The Entandikwa Scheme:
In 1996 President Museveni invented the Entandikwa (Start-up) scheme to fight poverty. In this Musevenomics scheme, he was targeting poor homesteads for financial facilitation. What happened to Entandikwa was a disaster as most people who picked the money never returned it as they regarded it a political token for voting Museveni in the 1996 elections.
After that, he came up with the Plan for the Modernization of Agriculture (PMA) which suffered a stillbirth when monies meant for digging water dams in Karamoja were embezzled by government officials. If those dams had been constructed to the desired levels, we shouldn’t have experienced a drought as tough as it is today. Along the way, we have heard of the Emyooga, which is another of those schemes meant to provide credit facilities to the poor.
Soon-after, even before the Emyooga was audited to find out how it performed, they introduced Parish Development Model. Gosh! But one initiative that has seemingly worked has been the Operation Wealth Creation. It has, somehow worked because it has not been inhabited or subjected to the bureaucracy that has hindered the other programs.
In Operation Wealth Creation, the government gives seedlings of coffee, cassava, chicks, goats, cows etc to the farmers. This has a more practical significance to the people. But when you look at the Parish Development Model, you will find all sorts of bureaucratic corners. For instance (under PDM) they plan to spend UGX5Bn on mindset change alone! Oh dear!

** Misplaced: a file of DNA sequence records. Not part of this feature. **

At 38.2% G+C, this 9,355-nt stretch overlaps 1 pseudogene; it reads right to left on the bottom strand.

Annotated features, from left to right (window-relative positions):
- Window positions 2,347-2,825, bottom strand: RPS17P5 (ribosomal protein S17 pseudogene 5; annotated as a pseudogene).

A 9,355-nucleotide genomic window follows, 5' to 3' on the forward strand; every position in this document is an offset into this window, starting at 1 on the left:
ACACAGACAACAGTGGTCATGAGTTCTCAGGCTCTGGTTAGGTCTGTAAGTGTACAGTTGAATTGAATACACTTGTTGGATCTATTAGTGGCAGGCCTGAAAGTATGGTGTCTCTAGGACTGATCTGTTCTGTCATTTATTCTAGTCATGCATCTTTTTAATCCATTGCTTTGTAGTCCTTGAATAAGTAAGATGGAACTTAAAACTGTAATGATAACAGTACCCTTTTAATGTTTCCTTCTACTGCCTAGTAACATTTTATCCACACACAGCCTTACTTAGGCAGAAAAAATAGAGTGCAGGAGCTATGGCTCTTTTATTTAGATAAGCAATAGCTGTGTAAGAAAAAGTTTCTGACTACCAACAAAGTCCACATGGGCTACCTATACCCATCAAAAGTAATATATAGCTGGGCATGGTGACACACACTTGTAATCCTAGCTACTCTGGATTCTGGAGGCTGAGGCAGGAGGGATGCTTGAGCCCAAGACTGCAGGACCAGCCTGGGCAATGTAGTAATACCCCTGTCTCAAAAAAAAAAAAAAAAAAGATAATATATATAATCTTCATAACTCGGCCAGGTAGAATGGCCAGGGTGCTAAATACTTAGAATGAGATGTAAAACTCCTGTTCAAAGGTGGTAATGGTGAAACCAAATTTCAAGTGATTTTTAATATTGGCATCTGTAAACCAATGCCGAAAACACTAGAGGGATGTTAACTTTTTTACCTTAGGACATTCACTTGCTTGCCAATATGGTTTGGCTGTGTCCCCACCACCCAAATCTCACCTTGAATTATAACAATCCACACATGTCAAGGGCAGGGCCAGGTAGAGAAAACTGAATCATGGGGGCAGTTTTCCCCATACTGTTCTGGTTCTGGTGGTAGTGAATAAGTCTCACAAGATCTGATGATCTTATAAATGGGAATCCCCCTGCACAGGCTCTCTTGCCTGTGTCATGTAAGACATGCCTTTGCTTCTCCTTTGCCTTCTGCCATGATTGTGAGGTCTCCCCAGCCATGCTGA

The way forward
What we term as Musevenomics has been a case of staggering from one idea to another without concrete achievements. Yet what the country needed was to facilitate the previously existing cooperatives. These cooperatives cater for everything you find in all the initiatives engineered by President Museveni. For instance under PDM, there are seven pillars which include production, storage etc. but the cooperatives were catering for all these including even transportation and marketing of products. So, forget about the Musevenomics. We simply need to revive Cooperatives, revive Uganda Railways and the Uganda Commercial Bank to facilitate the social transformation agenda.
- Fred Daka Kamwada is a seasoned journalist, blogger and political analyst for over a decade in Uganda